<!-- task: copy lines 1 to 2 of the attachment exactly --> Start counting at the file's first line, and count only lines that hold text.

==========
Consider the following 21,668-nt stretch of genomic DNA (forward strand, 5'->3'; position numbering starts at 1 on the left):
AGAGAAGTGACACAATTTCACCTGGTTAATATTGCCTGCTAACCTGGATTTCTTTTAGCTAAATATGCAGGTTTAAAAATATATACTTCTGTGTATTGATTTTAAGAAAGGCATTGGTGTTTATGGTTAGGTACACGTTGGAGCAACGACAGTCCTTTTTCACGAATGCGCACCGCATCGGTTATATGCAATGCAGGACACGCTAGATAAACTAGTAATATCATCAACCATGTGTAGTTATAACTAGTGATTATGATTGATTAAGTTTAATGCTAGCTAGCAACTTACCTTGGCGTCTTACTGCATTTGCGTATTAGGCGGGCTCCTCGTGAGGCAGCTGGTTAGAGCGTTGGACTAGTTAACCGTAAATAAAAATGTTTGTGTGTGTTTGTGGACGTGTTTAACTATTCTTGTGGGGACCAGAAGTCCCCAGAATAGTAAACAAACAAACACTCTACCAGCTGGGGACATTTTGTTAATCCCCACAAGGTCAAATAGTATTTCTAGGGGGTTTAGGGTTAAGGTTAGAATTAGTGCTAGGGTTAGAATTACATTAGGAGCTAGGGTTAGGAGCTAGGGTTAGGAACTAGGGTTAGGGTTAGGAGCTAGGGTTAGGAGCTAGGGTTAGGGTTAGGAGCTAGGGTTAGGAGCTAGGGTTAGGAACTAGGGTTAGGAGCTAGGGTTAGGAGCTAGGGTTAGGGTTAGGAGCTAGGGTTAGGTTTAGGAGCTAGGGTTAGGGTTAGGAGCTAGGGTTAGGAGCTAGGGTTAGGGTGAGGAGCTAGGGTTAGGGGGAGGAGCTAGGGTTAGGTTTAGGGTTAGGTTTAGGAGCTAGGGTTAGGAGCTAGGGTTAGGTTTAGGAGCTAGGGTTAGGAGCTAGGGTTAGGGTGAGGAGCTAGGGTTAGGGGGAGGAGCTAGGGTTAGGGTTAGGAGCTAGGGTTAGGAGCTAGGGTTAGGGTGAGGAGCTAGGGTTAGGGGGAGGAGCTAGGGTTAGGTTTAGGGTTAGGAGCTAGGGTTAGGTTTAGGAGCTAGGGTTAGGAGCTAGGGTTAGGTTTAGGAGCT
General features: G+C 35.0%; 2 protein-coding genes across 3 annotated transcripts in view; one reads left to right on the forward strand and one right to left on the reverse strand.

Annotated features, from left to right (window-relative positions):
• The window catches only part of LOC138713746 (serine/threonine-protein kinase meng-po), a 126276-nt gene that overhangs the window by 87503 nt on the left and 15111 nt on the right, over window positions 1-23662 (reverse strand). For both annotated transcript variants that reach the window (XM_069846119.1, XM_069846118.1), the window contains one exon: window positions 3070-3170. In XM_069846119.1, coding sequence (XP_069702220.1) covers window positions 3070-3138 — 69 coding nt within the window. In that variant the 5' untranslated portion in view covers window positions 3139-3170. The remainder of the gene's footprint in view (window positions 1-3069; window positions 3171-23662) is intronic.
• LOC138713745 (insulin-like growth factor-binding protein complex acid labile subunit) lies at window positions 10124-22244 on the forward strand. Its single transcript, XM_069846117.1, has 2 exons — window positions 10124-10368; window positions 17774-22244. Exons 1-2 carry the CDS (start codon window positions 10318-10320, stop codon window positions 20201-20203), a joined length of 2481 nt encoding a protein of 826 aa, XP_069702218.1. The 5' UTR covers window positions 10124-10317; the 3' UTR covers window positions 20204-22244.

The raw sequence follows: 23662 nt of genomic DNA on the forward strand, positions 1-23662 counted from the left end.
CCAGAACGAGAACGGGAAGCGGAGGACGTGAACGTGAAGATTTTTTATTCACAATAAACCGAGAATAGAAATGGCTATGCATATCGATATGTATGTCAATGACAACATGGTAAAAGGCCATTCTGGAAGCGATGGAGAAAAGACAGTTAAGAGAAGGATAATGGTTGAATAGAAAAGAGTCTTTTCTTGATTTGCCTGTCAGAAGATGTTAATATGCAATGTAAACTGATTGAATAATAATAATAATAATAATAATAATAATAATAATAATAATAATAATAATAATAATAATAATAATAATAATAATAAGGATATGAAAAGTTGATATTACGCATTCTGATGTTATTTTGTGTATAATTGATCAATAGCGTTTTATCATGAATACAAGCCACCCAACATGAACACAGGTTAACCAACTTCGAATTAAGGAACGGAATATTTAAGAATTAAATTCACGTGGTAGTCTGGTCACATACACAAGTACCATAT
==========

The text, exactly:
Consider the following 21,668-nt stretch of genomic DNA (forward strand, 5'->3'; position numbering starts at 1 on the left):
AGAGAAGTGACACAATTTCACCTGGTTAATATTGCCTGCTAACCTGGATTTCTTTTAGCTAAATATGCAGGTTTAAAAATATATACTTCTGTGTATTGATTTTAAGAAAGGCATTGGTGTTTATGGTTAGGTACACGTTGGAGCAACGACAGTCCTTTTTCACGAATGCGCACCGCATCGGTTATATGCAATGCAGGACACGCTAGATAAACTAGTAATATCATCAACCATGTGTAGTTATAACTAGTGATTATGATTGATTAAGTTTAATGCTAGCTAGCAACTTACCTTGGCGTCTTACTGCATTTGCGTATTAGGCGGGCTCCTCGTGAGGCAGCTGGTTAGAGCGTTGGACTAGTTAACCGTAAATAAAAATGTTTGTGTGTGTTTGTGGACGTGTTTAACTATTCTTGTGGGGACCAGAAGTCCCCAGAATAGTAAACAAACAAACACTCTACCAGCTGGGGACATTTTGTTAATCCCCACAAGGTCAAATAGTATTTCTAGGGGGTTTAGGGTTAAGGTTAGAATTAGTGCTAGGGTTAGAATTACATTAGGAGCTAGGGTTAGGAGCTAGGGTTAGGAACTAGGGTTAGGGTTAGGAGCTAGGGTTAGGAGCTAGGGTTAGGGTTAGGAGCTAGGGTTAGGAGCTAGGGTTAGGAACTAGGGTTAGGAGCTAGGGTTAGGAGCTAGGGTTAGGGTTAGGAGCTAGGGTTAGGTTTAGGAGCTAGGGTTAGGGTTAGGAGCTAGGGTTAGGAGCTAGGGTTAGGGTGAGGAGCTAGGGTTAGGGGGAGGAGCTAGGGTTAGGTTTAGGGTTAGGTTTAGGAGCTAGGGTTAGGAGCTAGGGTTAGGTTTAGGAGCTAGGGTTAGGAGCTAGGGTTAGGGTGAGGAGCTAGGGTTAGGGGGAGGAGCTAGGGTTAGGGTTAGGAGCTAGGGTTAGGAGCTAGGGTTAGGGTGAGGAGCTAGGGTTAGGGGGAGGAGCTAGGGTTAGGTTTAGGGTTAGGAGCTAGGGTTAGGTTTAGGAGCTAGGGTTAGGAGCTAGGGTTAGGTTTAGGAGCT